The NMA is home to over 70 sharks from more than ten different species. The sharks on display range in size from the small catfish to the large Sand Tiger Sharks.
They host an action-packed event schedule, including their ‘not-to-be-missed’ interactive dive shows. The National Marine Aquarium is a truly unique venue in the stunning Sutton Harbour.
Its relaxed environment and breathtaking views make it the perfect venue for a variety of functions and events.
4. Mayflower Steps
The Mayflower Steps are close to the site in the Barbican, from which the Pilgrim Fathers are believed to have finally left England aboard the Mayflower, before crossing the Atlantic Ocean to settle in North America on 6 September 1620.
The Mayflower Steps are flanked by the British and American flags and mark the final English departure point of the 102 passengers.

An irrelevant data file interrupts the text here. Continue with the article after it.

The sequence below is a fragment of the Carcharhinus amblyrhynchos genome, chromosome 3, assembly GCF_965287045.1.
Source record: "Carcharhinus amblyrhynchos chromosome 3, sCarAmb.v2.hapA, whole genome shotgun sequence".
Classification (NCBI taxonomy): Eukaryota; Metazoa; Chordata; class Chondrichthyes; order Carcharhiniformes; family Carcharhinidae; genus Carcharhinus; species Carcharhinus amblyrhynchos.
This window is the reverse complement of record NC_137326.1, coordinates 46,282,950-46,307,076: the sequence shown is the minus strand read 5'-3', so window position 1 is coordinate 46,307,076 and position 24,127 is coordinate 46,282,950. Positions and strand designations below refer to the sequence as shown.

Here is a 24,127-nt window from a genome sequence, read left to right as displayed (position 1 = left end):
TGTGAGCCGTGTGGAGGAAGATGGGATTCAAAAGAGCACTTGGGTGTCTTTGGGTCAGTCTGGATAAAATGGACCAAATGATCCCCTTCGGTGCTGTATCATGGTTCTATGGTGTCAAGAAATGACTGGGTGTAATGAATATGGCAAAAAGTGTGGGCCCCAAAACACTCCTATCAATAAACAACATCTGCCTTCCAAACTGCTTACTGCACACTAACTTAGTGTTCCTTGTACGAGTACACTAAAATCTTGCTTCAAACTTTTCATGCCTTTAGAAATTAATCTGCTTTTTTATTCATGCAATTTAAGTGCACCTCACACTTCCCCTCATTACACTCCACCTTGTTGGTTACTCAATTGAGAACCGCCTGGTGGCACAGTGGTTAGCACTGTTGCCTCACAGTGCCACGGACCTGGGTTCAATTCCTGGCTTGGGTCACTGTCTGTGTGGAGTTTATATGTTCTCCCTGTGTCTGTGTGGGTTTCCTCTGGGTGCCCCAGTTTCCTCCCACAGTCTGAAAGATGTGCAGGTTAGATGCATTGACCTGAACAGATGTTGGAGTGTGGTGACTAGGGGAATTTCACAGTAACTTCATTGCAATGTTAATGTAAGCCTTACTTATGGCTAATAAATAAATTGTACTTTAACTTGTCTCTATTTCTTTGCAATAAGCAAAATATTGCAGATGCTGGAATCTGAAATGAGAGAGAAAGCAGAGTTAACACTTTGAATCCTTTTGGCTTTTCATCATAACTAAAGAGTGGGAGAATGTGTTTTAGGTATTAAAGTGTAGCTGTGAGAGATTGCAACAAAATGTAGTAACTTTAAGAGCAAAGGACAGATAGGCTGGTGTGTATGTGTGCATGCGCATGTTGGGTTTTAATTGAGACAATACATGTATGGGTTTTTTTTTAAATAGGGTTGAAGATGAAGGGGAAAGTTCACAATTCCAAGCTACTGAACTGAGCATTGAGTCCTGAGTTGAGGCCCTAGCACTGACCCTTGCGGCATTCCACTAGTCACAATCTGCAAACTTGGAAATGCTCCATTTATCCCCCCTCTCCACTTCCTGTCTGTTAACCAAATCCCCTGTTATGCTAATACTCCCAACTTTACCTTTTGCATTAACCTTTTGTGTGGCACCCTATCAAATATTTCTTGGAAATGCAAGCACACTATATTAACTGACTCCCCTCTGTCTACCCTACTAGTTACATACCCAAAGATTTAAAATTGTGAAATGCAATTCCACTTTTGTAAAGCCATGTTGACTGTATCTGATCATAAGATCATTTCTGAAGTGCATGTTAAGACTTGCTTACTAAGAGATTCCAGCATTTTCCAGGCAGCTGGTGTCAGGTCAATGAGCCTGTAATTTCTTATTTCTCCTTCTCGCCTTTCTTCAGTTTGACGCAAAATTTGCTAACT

The actual steps the pilgrims left from no longer exist. A granite block bearing the ship’s name marks the approximate site, while a tablet commemorating the voyage was erected alongside in 1891.
5. Royal William Yard
Designed by Victorian architect Sir John Rennie and constructed between 1825 and 1831, Royal William Yard is steeped in history. Considered to be one of the most important groups of historic military buildings in Britain, it is also the largest collection of Grade 1 listed military buildings in Europe.
The Royal William Yard today is a thriving hub for many Plymouth businesses and retailers. The Yard is one of Plymouth’s premier lifestyle destinations with regular public events taking place including outdoor theatre productions, open-air cinema and arts and crafts markets.
Accessible by land and sea, the Yard has its own harbour with mooring facilities and Royal William Yard’s own ferry service, which makes regular daily trips from the Yard to the Barbican Landing Stage and back.
Visitors to the Yard can explore a multitude of independent retailers, restaurants and lounge bars.